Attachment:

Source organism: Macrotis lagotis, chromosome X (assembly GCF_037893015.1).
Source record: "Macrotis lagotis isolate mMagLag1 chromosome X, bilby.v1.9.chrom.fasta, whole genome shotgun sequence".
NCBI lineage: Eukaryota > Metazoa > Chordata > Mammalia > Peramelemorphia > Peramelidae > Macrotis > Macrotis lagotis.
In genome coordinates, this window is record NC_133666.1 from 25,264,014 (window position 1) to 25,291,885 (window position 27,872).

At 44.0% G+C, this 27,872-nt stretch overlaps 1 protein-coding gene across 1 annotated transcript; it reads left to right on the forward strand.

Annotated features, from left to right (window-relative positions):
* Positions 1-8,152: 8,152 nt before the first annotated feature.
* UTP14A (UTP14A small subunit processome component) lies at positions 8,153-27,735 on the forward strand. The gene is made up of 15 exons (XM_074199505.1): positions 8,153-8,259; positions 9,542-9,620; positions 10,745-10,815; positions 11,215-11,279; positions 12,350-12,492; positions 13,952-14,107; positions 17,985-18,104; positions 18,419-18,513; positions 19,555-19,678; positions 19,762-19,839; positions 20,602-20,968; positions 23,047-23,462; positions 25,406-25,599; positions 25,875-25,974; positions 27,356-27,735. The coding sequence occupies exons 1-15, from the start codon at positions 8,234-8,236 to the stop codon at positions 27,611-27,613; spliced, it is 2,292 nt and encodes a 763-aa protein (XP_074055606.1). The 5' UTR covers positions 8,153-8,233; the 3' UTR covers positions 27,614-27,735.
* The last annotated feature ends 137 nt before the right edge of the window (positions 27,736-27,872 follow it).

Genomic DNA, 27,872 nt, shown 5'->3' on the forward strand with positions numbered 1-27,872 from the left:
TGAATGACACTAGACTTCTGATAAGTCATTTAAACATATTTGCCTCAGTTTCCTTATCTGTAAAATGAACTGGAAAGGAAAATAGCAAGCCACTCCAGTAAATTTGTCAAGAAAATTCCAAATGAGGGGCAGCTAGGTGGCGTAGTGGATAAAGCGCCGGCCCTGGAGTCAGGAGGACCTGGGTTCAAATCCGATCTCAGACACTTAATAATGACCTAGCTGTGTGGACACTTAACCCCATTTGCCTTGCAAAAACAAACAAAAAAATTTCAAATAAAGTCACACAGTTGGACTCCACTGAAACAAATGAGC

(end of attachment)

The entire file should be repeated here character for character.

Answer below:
Source organism: Macrotis lagotis, chromosome X (assembly GCF_037893015.1).
Source record: "Macrotis lagotis isolate mMagLag1 chromosome X, bilby.v1.9.chrom.fasta, whole genome shotgun sequence".
NCBI lineage: Eukaryota > Metazoa > Chordata > Mammalia > Peramelemorphia > Peramelidae > Macrotis > Macrotis lagotis.
In genome coordinates, this window is record NC_133666.1 from 25,264,014 (window position 1) to 25,291,885 (window position 27,872).

At 44.0% G+C, this 27,872-nt stretch overlaps 1 protein-coding gene across 1 annotated transcript; it reads left to right on the forward strand.

Annotated features, from left to right (window-relative positions):
* Positions 1-8,152: 8,152 nt before the first annotated feature.
* UTP14A (UTP14A small subunit processome component) lies at positions 8,153-27,735 on the forward strand. The gene is made up of 15 exons (XM_074199505.1): positions 8,153-8,259; positions 9,542-9,620; positions 10,745-10,815; positions 11,215-11,279; positions 12,350-12,492; positions 13,952-14,107; positions 17,985-18,104; positions 18,419-18,513; positions 19,555-19,678; positions 19,762-19,839; positions 20,602-20,968; positions 23,047-23,462; positions 25,406-25,599; positions 25,875-25,974; positions 27,356-27,735. The coding sequence occupies exons 1-15, from the start codon at positions 8,234-8,236 to the stop codon at positions 27,611-27,613; spliced, it is 2,292 nt and encodes a 763-aa protein (XP_074055606.1). The 5' UTR covers positions 8,153-8,233; the 3' UTR covers positions 27,614-27,735.
* The last annotated feature ends 137 nt before the right edge of the window (positions 27,736-27,872 follow it).

Genomic DNA, 27,872 nt, shown 5'->3' on the forward strand with positions numbered 1-27,872 from the left:
TGAATGACACTAGACTTCTGATAAGTCATTTAAACATATTTGCCTCAGTTTCCTTATCTGTAAAATGAACTGGAAAGGAAAATAGCAAGCCACTCCAGTAAATTTGTCAAGAAAATTCCAAATGAGGGGCAGCTAGGTGGCGTAGTGGATAAAGCGCCGGCCCTGGAGTCAGGAGGACCTGGGTTCAAATCCGATCTCAGACACTTAATAATGACCTAGCTGTGTGGACACTTAACCCCATTTGCCTTGCAAAAACAAACAAAAAAATTTCAAATAAAGTCACACAGTTGGACTCCACTGAAACAAATGAGC